Ground – Pirelli Stadium
Monday 10th September 2007
BlueSquare Premier Burton Albion 3 Torquay Utd 1 HT: 2-0 ATT: 2,086
Entrance: £12 (standing), Programme: £2.50 (ouch!), Hot drinks: £1, Speciality: Faggots & Peas (run out)
Pirelli Stadium in pictures
This was a bit of an impulsive hop, so I was lucky to have the acquaintance of my fellow ST6 groundhopper, Tom, who had had to do some serious charming of the missus to get out at short notice. Well, he managed it, and was all the happier for the spontaneity of a Monday night fixture. The reason being that the Pirelli Stadium was playing host to Setanta Sports cameras for their ‘live match’. If you’d told somebody that 20 years ago they’d still be laughing now.
It is quite a fast hop from upon to on Trent, a 35 mile drive which is mostly the quick A50, a road which lays claim to most Derbyshire and Staffordshire folk’s personal land speed records. The town of Burton is famous for its brewing, being home to the Marston’s brewery, producer of some very fine real ales. One of the best pints I ever had was a pint of Marston’s Winter Warmer. They do an incredible selection, the most popular and well known being Pedigree, but you can also get bottles of Single Malt, Empire and Double Drop round my way – all delicious.
Burton Albion were formed in 1950, and have gradually worked their way up the pyramid from Birmingham District Leagues to the fringe of the League play-off last season, but the town of Burton has a surprisingly rich history of league football and had no less than three teams play league football, in the days of black and white and be-capped fans dangling from floodlight pylons.
Burton Swifts were founder members of Division two in 1892. Burton Wanderers provided the town with some competition just two years later and joined them in the second division. They only lasted three seasons before losing the re-election to Luton Town. Not long after, the Swifts came bottom, too; so the two teams merged to become a Burton team with yet another suffix – this time United.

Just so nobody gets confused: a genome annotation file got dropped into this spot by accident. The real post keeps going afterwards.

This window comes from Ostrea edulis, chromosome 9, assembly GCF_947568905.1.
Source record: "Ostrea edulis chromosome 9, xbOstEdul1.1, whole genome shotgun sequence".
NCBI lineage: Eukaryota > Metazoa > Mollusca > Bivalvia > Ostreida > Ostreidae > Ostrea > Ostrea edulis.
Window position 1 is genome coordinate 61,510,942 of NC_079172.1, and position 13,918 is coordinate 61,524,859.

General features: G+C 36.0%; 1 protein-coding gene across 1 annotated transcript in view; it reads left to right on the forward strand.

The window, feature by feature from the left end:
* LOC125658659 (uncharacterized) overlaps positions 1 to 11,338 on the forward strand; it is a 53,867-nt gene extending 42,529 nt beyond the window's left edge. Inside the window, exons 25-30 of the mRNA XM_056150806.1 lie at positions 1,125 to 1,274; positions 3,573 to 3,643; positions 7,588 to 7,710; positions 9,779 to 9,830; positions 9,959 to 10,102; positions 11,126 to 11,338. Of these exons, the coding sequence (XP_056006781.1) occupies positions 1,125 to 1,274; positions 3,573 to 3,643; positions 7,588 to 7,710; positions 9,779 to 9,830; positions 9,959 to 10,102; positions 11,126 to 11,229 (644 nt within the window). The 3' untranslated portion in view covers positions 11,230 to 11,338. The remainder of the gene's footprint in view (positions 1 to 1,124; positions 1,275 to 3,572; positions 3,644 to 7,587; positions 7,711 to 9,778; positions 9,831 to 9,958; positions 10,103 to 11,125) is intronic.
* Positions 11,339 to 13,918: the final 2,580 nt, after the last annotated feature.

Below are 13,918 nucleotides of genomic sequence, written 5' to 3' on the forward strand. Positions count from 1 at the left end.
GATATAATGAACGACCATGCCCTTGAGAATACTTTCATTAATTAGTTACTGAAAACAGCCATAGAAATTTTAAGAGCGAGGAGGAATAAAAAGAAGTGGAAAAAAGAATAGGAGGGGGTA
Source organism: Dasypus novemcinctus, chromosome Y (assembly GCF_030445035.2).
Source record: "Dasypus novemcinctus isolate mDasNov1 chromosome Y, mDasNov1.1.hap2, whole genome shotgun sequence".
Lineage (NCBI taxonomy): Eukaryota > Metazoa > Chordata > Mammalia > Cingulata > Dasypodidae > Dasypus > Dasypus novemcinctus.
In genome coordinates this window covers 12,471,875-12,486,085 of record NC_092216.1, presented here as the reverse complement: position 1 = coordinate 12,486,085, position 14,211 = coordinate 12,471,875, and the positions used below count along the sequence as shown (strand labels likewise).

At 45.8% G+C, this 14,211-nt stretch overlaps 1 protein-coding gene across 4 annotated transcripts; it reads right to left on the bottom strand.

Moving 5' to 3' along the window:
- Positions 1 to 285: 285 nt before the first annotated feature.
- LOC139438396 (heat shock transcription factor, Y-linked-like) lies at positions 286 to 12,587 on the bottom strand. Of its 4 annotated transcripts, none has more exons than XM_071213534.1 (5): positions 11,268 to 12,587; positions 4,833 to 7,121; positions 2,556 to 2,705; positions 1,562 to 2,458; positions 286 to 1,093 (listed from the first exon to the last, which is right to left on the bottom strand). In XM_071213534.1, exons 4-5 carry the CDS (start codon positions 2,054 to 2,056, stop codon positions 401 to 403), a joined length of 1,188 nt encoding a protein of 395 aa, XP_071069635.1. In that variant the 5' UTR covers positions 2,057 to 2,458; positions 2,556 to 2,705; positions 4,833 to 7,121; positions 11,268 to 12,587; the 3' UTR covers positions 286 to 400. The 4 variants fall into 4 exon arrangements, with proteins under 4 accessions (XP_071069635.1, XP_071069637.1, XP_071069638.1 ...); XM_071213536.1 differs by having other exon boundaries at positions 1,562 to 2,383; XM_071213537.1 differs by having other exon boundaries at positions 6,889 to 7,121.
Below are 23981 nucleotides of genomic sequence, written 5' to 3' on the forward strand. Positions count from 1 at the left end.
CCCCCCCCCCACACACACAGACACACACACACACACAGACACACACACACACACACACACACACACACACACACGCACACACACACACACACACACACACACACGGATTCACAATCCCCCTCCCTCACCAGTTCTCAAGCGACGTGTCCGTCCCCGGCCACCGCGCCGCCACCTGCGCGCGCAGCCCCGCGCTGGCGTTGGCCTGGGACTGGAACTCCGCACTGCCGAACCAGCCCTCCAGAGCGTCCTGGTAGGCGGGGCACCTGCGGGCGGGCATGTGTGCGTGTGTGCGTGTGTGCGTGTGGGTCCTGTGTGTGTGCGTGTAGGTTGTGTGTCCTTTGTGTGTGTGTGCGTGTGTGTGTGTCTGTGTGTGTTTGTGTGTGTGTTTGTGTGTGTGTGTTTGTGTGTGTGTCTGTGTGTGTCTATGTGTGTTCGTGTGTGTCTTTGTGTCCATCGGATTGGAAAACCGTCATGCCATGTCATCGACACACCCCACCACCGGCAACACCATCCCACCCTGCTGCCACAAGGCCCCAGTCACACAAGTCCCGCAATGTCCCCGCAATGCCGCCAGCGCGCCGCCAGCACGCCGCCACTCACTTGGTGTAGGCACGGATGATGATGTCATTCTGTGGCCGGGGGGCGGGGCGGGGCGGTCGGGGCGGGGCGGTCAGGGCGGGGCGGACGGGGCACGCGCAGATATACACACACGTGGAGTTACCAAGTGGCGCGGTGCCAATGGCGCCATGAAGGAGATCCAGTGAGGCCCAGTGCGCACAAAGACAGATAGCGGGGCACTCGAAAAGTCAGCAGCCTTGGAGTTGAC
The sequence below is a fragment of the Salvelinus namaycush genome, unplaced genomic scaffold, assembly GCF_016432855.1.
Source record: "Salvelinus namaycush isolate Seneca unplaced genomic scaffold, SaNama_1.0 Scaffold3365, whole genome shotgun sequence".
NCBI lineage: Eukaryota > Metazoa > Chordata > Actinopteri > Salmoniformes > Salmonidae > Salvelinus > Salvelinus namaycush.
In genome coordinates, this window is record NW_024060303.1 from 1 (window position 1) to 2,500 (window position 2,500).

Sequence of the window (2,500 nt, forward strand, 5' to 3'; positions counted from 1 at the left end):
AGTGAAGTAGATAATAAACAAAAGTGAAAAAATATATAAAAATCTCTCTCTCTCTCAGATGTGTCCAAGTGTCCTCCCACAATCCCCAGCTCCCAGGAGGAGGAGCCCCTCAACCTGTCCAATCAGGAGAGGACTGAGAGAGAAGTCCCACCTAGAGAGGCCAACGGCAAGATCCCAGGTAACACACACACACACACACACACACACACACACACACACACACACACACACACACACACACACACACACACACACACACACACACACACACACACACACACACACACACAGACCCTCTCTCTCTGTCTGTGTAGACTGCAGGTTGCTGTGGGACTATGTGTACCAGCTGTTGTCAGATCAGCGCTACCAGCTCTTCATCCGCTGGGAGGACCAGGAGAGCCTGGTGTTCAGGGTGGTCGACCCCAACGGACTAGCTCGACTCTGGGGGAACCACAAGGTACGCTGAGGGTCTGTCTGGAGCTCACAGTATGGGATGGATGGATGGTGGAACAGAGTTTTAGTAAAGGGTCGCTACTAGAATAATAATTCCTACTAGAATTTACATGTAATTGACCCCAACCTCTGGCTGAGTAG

The amalgamated new side of United didn’t fare much better, lasting six seasons until failing re-election in 1907. They then went bust in 1910. I’m not quite sure about football in the town between 1910 and 1950. All these Burtons (or is it Burti?) played at Lloyds Foundry Ground, off Wellington Street, including the new Albion until a new bigger stadium was built called Eton Park in 1958. This was situated opposite where the Pirelli is now. Albion played here until the opening of their smart new stadium across the road in 2005, which lies near the Pirelli factory, hence the name.
The Pirelli Stadium has a very nice frontage which my photos, top and just below, probably don’t do justice to!
There is ample parking near the ground with the official car parks not taking advantage and charging a modest £2. This meant we could park about two minutes walk away with ease, and that is with a relatively big attendance of 2,086. Inside was smart, too, the whole place having the air of being a slightly higher spec model of the Deva Stadium. The capacity is 6,500, but unlike the Deva the seating is just confined to one side, with executive boxes along the top.
This shot was taken in the away end, where we stood with the Torquay fans. With matches that are high standard enough to involve segregation of fans, I always go with the away fans for the atmosphere, for the ‘comrades in adversity’ thing about having travelled all that way (usually for nothing in my case). Tom and I postulated and stroked our chins beforehand about the number of Torquay fans there’d be – Monday night, about a 3,000 mile round trip, on television anyway… ooh about 50, 100 at the very most. I couldn’t believe my eyes as we popped out onto the terrace among about 300 odd Gulls fans. What an amazing away following!
This was a fifth versus top match, so a lot was riding on it and we could potentially be watching two teams who’ll be playing Brighton next season. The quality was good. It still seemed to me somewhat surreal to see Burton Albion playing in a luxury ground and with such good football – I still see them as an occasional FA Cup outfit who appear on football focus once every twenty years before disappearing into some obscure regional league.
Burton were brilliant in the first half and deserved their two goal league. Torquay were certainly keeping in reserve whatever form had got them to top of the league. Their defending was a bit casual and the first goal was an embarrasing blunder for their keeper who dropped the free kick in the net.
After the break Torquay looked much better and the away end atmosphere was electric as the Gulls fans noisily cheered them on for a goal, which eventually came courtesy of their sub, Benyon, who turned a nice cross into the roof. However, the Brewers made it safe on 83 when the Torquay defence was stretched too far. It was no less than Burton deserved. Their energy, determination, and incredibly well organised defence looked like it’d take some beating, even from a top side.